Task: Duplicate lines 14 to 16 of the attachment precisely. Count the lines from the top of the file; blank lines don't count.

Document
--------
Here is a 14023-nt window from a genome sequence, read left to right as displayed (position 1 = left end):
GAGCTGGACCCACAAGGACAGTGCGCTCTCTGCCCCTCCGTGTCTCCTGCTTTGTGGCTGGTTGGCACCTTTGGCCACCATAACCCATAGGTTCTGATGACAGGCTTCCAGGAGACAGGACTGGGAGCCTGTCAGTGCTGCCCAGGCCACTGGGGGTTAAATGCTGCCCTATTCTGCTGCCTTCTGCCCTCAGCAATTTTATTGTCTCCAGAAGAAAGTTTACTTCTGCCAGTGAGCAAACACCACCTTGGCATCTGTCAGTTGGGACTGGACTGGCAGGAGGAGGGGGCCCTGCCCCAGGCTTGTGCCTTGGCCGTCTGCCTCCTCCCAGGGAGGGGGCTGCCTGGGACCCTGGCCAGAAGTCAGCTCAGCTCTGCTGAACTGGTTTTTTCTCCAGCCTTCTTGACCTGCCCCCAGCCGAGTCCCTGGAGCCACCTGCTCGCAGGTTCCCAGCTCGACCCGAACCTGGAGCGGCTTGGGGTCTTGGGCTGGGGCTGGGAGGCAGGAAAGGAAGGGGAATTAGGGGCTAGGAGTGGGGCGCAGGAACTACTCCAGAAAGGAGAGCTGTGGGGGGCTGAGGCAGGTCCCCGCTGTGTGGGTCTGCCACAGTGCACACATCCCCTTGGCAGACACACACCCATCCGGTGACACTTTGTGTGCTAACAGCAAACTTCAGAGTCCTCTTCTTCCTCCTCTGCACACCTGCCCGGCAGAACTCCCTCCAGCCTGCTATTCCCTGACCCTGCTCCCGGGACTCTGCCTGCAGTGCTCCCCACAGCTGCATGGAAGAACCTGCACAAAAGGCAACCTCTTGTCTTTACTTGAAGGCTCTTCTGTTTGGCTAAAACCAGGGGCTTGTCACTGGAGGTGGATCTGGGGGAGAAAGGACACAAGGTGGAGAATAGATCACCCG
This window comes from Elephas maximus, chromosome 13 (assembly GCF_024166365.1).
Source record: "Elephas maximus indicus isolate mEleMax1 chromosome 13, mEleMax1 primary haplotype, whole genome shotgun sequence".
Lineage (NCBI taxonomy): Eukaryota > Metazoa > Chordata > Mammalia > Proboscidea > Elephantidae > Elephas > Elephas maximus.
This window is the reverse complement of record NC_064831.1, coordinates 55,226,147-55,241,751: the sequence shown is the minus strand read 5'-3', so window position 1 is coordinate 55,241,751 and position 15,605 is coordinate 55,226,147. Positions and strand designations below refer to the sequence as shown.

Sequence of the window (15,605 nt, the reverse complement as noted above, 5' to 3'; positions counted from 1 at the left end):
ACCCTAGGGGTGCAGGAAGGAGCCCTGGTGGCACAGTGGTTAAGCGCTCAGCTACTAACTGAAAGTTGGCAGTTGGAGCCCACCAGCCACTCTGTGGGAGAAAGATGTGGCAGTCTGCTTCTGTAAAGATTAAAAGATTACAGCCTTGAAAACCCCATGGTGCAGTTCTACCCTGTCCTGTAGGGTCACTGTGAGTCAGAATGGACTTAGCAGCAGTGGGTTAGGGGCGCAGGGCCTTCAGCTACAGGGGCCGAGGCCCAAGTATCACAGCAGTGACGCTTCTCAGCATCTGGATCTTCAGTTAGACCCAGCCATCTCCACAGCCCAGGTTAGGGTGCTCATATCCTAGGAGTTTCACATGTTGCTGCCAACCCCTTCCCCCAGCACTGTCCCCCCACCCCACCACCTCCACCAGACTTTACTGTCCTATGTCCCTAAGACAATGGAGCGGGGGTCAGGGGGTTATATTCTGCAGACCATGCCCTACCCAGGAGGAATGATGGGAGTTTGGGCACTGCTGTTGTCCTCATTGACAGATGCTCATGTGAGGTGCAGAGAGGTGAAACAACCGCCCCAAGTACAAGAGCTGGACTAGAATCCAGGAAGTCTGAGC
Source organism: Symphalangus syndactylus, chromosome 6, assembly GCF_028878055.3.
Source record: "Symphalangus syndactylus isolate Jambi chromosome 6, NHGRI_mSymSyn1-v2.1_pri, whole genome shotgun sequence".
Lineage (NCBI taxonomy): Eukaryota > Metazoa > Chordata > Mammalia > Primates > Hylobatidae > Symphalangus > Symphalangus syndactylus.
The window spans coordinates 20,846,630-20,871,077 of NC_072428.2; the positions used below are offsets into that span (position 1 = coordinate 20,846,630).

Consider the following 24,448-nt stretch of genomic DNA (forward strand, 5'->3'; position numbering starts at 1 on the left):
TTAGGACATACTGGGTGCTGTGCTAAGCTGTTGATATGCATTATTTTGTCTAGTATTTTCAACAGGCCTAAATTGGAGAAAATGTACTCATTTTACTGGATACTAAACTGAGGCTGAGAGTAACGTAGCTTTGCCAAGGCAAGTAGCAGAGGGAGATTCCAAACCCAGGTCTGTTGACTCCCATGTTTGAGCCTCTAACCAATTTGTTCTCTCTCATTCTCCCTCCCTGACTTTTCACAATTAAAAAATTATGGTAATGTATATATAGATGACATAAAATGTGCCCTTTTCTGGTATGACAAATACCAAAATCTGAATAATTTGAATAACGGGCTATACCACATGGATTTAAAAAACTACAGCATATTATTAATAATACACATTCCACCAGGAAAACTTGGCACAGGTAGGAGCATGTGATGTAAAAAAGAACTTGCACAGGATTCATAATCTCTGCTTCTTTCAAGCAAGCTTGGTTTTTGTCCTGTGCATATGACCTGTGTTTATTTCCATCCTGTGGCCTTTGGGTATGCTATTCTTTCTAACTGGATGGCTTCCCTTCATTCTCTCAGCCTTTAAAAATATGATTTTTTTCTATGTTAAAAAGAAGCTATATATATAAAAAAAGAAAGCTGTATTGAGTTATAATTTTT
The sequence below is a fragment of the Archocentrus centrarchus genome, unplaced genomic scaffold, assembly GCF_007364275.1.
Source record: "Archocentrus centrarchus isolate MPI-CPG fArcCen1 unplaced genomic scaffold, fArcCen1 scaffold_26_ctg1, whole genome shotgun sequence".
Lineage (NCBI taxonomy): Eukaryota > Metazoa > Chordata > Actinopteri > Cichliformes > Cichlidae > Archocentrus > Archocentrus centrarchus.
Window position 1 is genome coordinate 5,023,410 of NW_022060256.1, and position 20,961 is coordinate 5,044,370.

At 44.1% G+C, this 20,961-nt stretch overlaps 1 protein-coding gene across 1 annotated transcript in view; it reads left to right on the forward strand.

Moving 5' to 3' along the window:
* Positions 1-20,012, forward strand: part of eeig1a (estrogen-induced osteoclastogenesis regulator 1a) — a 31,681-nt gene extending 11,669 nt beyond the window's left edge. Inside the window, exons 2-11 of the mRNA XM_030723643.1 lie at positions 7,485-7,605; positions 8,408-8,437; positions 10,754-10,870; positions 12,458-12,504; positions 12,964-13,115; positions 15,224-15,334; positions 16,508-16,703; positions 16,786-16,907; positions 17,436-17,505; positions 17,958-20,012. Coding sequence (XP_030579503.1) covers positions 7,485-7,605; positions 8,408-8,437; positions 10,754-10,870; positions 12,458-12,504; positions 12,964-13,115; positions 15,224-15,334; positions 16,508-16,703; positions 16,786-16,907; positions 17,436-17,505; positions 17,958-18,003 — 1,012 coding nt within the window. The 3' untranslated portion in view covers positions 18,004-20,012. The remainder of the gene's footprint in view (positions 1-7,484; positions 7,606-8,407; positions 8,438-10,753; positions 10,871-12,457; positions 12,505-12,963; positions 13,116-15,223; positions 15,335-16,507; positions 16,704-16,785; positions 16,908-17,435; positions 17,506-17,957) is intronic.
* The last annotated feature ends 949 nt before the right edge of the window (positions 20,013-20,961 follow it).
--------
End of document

TTAGGACATACTGGGTGCTGTGCTAAGCTGTTGATATGCATTATTTTGTCTAGTATTTTCAACAGGCCTAAATTGGAGAAAATGTACTCATTTTACTGGATACTAAACTGAGGCTGAGAGTAACGTAGCTTTGCCAAGGCAAGTAGCAGAGGGAGATTCCAAACCCAGGTCTGTTGACTCCCATGTTTGAGCCTCTAACCAATTTGTTCTCTCTCATTCTCCCTCCCTGACTTTTCACAATTAAAAAATTATGGTAATGTATATATAGATGACATAAAATGTGCCCTTTTCTGGTATGACAAATACCAAAATCTGAATAATTTGAATAACGGGCTATACCACATGGATTTAAAAAACTACAGCATATTATTAATAATACACATTCCACCAGGAAAACTTGGCACAGGTAGGAGCATGTGATGTAAAAAAGAACTTGCACAGGATTCATAATCTCTGCTTCTTTCAAGCAAGCTTGGTTTTTGTCCTGTGCATATGACCTGTGTTTATTTCCATCCTGTGGCCTTTGGGTATGCTATTCTTTCTAACTGGATGGCTTCCCTTCATTCTCTCAGCCTTTAAAAATATGATTTTTTTCTATGTTAAAAAGAAGCTATATATATAAAAAAAGAAAGCTGTATTGAGTTATAATTTTT
The sequence below is a fragment of the Archocentrus centrarchus genome, unplaced genomic scaffold, assembly GCF_007364275.1.
Source record: "Archocentrus centrarchus isolate MPI-CPG fArcCen1 unplaced genomic scaffold, fArcCen1 scaffold_26_ctg1, whole genome shotgun sequence".